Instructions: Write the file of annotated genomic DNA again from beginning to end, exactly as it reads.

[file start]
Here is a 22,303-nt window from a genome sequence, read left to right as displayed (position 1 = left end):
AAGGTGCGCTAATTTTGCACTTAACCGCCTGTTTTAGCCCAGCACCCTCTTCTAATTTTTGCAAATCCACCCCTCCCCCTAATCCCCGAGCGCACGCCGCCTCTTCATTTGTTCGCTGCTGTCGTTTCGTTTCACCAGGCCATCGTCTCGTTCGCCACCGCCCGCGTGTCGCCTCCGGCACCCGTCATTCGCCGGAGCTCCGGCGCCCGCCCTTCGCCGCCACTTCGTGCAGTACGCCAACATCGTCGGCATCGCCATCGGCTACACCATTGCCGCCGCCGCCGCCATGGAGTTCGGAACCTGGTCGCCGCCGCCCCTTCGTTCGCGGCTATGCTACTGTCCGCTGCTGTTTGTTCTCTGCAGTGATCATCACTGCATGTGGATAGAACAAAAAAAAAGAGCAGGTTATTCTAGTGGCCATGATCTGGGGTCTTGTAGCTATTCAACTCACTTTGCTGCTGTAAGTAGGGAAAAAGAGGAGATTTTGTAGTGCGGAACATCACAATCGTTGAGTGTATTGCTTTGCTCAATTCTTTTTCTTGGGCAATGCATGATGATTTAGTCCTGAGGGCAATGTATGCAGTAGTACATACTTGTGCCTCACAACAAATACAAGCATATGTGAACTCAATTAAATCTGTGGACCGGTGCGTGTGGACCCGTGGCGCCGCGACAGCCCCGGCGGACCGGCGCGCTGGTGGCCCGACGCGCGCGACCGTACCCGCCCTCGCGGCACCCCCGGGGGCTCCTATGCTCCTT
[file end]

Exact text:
Here is a 22,303-nt window from a genome sequence, read left to right as displayed (position 1 = left end):
AAGGTGCGCTAATTTTGCACTTAACCGCCTGTTTTAGCCCAGCACCCTCTTCTAATTTTTGCAAATCCACCCCTCCCCCTAATCCCCGAGCGCACGCCGCCTCTTCATTTGTTCGCTGCTGTCGTTTCGTTTCACCAGGCCATCGTCTCGTTCGCCACCGCCCGCGTGTCGCCTCCGGCACCCGTCATTCGCCGGAGCTCCGGCGCCCGCCCTTCGCCGCCACTTCGTGCAGTACGCCAACATCGTCGGCATCGCCATCGGCTACACCATTGCCGCCGCCGCCGCCATGGAGTTCGGAACCTGGTCGCCGCCGCCCCTTCGTTCGCGGCTATGCTACTGTCCGCTGCTGTTTGTTCTCTGCAGTGATCATCACTGCATGTGGATAGAACAAAAAAAAAGAGCAGGTTATTCTAGTGGCCATGATCTGGGGTCTTGTAGCTATTCAACTCACTTTGCTGCTGTAAGTAGGGAAAAAGAGGAGATTTTGTAGTGCGGAACATCACAATCGTTGAGTGTATTGCTTTGCTCAATTCTTTTTCTTGGGCAATGCATGATGATTTAGTCCTGAGGGCAATGTATGCAGTAGTACATACTTGTGCCTCACAACAAATACAAGCATATGTGAACTCAATTAAATCTGTGGACCGGTGCGTGTGGACCCGTGGCGCCGCGACAGCCCCGGCGGACCGGCGCGCTGGTGGCCCGACGCGCGCGACCGTACCCGCCCTCGCGGCACCCCCGGGGGCTCCTATGCTCCTT